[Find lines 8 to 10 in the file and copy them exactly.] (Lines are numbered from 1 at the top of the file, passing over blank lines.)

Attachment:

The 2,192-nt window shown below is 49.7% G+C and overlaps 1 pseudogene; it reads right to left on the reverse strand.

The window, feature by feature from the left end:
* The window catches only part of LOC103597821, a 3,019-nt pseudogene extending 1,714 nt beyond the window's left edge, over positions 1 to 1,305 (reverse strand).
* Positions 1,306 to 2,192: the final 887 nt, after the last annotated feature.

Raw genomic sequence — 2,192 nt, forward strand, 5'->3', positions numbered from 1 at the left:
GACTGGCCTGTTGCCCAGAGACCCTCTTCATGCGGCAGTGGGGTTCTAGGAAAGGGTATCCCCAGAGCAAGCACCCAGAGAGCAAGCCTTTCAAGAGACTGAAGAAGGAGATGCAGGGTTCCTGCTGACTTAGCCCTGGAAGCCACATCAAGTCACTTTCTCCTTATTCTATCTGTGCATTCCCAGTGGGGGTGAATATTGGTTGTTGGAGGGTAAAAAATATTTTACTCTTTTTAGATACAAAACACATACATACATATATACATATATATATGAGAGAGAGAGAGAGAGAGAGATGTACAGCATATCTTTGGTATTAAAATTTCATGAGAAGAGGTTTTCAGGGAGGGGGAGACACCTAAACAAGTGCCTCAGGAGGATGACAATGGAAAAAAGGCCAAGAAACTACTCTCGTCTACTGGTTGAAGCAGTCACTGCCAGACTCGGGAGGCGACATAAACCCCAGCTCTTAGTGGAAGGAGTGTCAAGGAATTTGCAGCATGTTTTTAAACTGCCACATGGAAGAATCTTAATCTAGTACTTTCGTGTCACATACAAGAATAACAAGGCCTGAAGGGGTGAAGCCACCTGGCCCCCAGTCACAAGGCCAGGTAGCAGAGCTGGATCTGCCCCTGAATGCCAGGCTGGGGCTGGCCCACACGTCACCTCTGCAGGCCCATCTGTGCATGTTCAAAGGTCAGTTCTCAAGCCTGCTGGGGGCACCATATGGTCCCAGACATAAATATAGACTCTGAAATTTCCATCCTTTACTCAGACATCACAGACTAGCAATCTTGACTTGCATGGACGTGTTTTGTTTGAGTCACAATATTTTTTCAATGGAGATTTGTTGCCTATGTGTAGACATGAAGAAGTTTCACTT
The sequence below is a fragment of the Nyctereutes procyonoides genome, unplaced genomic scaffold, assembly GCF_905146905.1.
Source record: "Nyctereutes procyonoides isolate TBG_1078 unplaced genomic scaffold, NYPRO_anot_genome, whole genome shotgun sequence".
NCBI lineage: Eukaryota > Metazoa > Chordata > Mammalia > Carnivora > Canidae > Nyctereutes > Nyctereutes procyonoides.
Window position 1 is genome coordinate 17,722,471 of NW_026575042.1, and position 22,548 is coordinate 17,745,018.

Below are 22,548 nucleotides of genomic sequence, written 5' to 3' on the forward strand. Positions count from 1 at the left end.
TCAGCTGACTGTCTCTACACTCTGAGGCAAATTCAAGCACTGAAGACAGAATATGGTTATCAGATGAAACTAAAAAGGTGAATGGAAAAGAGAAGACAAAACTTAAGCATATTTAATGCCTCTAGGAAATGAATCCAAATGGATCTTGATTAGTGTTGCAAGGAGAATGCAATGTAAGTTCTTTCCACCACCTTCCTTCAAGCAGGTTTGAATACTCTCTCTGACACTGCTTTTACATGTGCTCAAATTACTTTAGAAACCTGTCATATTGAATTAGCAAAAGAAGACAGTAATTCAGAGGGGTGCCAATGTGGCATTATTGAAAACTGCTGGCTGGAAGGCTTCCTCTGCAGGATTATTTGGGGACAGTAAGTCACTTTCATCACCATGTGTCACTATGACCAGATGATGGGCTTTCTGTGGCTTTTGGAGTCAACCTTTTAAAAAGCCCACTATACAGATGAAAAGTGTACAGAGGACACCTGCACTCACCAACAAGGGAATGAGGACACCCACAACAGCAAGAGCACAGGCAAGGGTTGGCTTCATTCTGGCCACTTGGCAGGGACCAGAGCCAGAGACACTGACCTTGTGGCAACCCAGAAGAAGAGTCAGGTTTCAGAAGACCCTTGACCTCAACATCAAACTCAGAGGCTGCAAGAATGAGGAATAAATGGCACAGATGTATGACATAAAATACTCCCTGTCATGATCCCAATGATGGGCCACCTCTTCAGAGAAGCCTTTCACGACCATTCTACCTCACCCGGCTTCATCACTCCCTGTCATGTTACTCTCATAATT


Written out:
Source record: "Nyctereutes procyonoides isolate TBG_1078 unplaced genomic scaffold, NYPRO_anot_genome, whole genome shotgun sequence".
NCBI lineage: Eukaryota > Metazoa > Chordata > Mammalia > Carnivora > Canidae > Nyctereutes > Nyctereutes procyonoides.
Window position 1 is genome coordinate 17,722,471 of NW_026575042.1, and position 22,548 is coordinate 17,745,018.